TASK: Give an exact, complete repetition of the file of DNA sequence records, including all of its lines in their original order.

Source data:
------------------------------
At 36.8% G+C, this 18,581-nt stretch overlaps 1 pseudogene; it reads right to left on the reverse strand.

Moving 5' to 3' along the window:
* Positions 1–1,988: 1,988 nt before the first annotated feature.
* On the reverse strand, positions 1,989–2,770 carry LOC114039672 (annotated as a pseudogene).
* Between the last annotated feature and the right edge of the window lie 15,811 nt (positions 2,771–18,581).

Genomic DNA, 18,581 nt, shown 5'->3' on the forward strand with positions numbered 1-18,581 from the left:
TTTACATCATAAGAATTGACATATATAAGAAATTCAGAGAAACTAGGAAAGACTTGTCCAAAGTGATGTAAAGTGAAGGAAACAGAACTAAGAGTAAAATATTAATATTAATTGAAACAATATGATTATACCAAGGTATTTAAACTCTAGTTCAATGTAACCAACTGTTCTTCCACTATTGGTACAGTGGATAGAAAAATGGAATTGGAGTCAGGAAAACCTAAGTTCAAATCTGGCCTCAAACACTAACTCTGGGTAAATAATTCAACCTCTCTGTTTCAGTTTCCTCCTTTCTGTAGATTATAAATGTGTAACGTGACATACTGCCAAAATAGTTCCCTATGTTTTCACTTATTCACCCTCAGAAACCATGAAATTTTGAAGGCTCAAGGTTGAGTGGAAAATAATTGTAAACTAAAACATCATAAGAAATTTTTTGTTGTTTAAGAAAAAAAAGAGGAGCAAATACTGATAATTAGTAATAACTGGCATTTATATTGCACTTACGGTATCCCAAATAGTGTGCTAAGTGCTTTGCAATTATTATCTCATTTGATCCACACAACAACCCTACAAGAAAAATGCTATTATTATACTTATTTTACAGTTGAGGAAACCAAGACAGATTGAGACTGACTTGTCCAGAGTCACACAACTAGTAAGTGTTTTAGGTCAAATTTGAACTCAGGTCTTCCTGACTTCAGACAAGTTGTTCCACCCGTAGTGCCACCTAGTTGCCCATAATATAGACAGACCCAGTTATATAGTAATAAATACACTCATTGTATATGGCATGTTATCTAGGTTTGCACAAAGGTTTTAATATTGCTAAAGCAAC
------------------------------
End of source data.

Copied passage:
At 36.8% G+C, this 18,581-nt stretch overlaps 1 pseudogene; it reads right to left on the reverse strand.

Moving 5' to 3' along the window:
* Positions 1–1,988: 1,988 nt before the first annotated feature.
* On the reverse strand, positions 1,989–2,770 carry LOC114039672 (annotated as a pseudogene).
* Between the last annotated feature and the right edge of the window lie 15,811 nt (positions 2,771–18,581).

Genomic DNA, 18,581 nt, shown 5'->3' on the forward strand with positions numbered 1-18,581 from the left:
TTTACATCATAAGAATTGACATATATAAGAAATTCAGAGAAACTAGGAAAGACTTGTCCAAAGTGATGTAAAGTGAAGGAAACAGAACTAAGAGTAAAATATTAATATTAATTGAAACAATATGATTATACCAAGGTATTTAAACTCTAGTTCAATGTAACCAACTGTTCTTCCACTATTGGTACAGTGGATAGAAAAATGGAATTGGAGTCAGGAAAACCTAAGTTCAAATCTGGCCTCAAACACTAACTCTGGGTAAATAATTCAACCTCTCTGTTTCAGTTTCCTCCTTTCTGTAGATTATAAATGTGTAACGTGACATACTGCCAAAATAGTTCCCTATGTTTTCACTTATTCACCCTCAGAAACCATGAAATTTTGAAGGCTCAAGGTTGAGTGGAAAATAATTGTAAACTAAAACATCATAAGAAATTTTTTGTTGTTTAAGAAAAAAAAGAGGAGCAAATACTGATAATTAGTAATAACTGGCATTTATATTGCACTTACGGTATCCCAAATAGTGTGCTAAGTGCTTTGCAATTATTATCTCATTTGATCCACACAACAACCCTACAAGAAAAATGCTATTATTATACTTATTTTACAGTTGAGGAAACCAAGACAGATTGAGACTGACTTGTCCAGAGTCACACAACTAGTAAGTGTTTTAGGTCAAATTTGAACTCAGGTCTTCCTGACTTCAGACAAGTTGTTCCACCCGTAGTGCCACCTAGTTGCCCATAATATAGACAGACCCAGTTATATAGTAATAAATACACTCATTGTATATGGCATGTTATCTAGGTTTGCACAAAGGTTTTAATATTGCTAAAGCAAC